Sunday, August 14, 2022

If you own a home in James City County and have flood insurance, you might want to know this

(WYDaily/File photo)
(WYDaily/File photo)

One word: Discount.

Homeowners with flood insurance policies in James City County will see a larger discount in their rates.

That’s as the result of floodplain management activities implemented by the county, officials said.

The Department of Homeland Security, Federal Emergency Management Agency determined James City County will increase from a Class 7 to a Class 5 in the National Flood Insurance Program Community Rating System, according to a news release from the county.

The locality is the first community in Virginia to receive a Class 5 rating.

The new rating helps homeowners qualify for a 25 percent discount on flood insurance premiums for NFIP policies issued or renewed in Special Flood Hazard Areas on or after Oct. 1, 2020.

Policy holders should contact their insurance agents for information on the discount, county officials said.

FEMA developed the CRS to provide incentives for communities to go beyond the NFIP minimum program requirements. Activities are credited in the following categories:

  • Public Information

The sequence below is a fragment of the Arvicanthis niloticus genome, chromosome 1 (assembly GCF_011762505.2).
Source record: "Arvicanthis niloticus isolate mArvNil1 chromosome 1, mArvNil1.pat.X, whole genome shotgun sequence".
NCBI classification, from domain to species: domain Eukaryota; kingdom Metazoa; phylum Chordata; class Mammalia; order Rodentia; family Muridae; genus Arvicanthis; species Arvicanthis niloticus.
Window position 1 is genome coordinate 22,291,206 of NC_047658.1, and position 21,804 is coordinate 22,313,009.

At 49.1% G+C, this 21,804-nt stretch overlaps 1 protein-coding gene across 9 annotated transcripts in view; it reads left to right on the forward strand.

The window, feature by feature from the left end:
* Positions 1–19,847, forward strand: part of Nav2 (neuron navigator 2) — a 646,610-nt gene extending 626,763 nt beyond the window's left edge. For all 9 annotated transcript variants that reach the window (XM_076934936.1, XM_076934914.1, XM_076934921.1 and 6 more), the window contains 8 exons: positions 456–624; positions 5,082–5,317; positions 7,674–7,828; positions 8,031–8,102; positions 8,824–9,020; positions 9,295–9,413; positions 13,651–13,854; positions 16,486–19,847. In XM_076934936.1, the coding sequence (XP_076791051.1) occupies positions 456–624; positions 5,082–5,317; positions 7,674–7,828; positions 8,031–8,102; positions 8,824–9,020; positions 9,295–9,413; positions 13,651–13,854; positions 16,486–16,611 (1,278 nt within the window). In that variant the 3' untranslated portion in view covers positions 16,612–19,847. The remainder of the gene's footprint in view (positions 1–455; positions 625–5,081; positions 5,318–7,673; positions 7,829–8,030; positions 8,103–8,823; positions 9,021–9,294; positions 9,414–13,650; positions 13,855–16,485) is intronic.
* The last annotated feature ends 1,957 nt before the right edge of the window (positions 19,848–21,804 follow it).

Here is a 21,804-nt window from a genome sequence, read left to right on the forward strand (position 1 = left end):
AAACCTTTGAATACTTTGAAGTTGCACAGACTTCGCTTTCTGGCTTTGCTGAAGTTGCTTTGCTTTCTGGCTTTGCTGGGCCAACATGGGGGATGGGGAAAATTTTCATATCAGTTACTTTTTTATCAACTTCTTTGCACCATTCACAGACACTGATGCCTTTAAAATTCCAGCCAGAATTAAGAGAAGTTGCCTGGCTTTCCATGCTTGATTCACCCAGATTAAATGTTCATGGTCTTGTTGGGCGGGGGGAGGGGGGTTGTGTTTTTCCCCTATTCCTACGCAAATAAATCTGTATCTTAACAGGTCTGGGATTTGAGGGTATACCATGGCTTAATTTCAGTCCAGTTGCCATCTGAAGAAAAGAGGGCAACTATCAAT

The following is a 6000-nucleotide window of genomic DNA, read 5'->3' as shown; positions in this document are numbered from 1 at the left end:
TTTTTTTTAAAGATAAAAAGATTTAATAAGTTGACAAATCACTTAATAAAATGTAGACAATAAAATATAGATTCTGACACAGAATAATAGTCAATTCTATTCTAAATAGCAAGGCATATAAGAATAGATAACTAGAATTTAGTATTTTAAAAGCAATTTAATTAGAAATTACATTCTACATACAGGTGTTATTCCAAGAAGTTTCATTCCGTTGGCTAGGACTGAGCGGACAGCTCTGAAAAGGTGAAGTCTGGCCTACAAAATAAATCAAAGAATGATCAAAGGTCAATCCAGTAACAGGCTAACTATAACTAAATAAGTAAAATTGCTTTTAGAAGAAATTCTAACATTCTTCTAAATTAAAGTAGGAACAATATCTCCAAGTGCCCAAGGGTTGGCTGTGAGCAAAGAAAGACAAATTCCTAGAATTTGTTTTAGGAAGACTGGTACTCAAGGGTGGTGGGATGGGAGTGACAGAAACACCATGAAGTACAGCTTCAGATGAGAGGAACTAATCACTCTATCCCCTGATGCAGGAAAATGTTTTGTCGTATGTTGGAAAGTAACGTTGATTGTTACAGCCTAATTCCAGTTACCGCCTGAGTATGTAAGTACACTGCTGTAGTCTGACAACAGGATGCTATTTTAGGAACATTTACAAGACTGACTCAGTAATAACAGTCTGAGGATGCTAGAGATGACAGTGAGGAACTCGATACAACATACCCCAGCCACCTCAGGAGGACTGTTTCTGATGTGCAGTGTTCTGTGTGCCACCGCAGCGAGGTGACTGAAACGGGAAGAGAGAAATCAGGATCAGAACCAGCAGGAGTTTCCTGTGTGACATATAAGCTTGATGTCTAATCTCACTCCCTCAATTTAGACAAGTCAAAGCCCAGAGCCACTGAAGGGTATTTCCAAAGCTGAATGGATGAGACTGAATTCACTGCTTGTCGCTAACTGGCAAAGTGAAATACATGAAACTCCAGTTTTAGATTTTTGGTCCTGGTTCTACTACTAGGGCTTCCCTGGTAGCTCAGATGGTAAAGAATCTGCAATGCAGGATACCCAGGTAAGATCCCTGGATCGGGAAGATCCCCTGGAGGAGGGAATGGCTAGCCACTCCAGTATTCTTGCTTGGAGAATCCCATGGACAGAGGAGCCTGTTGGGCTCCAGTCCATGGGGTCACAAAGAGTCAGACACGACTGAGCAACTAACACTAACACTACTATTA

• Mapping and Regulations
  • Flood Damage Reduction
  • Flood Warning and Response

The CRS is updated every five years and will automatically renew each year as long as the county continues to implement the CRS activities and there are no NFIP noncompliance actions.

For more information about the County’s floodplain management activities, click here.

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John Mangalonzohttp://wydaily.com
John Mangalonzo (john@localdailymedia.com) is the managing editor of Local Voice Media’s Virginia papers – WYDaily (Williamsburg), Southside Daily (Virginia Beach) and HNNDaily (Hampton-Newport News). Before coming to Local Voice, John was the senior content editor of The Bellingham Herald, a McClatchy newspaper in Washington state. Previously, he served as city editor/content strategist for USA Today Network newsrooms in St. George and Cedar City, Utah. John started his professional journalism career shortly after graduating from Lyceum of The Philippines University in 1990. As a rookie reporter for a national newspaper in Manila that year, John was assigned to cover four of the most dangerous cities in Metro Manila. Later that year, John was transferred to cover the Philippine National Police and Armed Forces of the Philippines. He spent the latter part of 1990 to early 1992 embedded with troopers in the southern Philippines as they fought with communist rebels and Muslim extremists. His U.S. journalism career includes reporting and editing stints for newspapers and other media outlets in New York City, California, Texas, Iowa, Utah, Colorado and Washington state.

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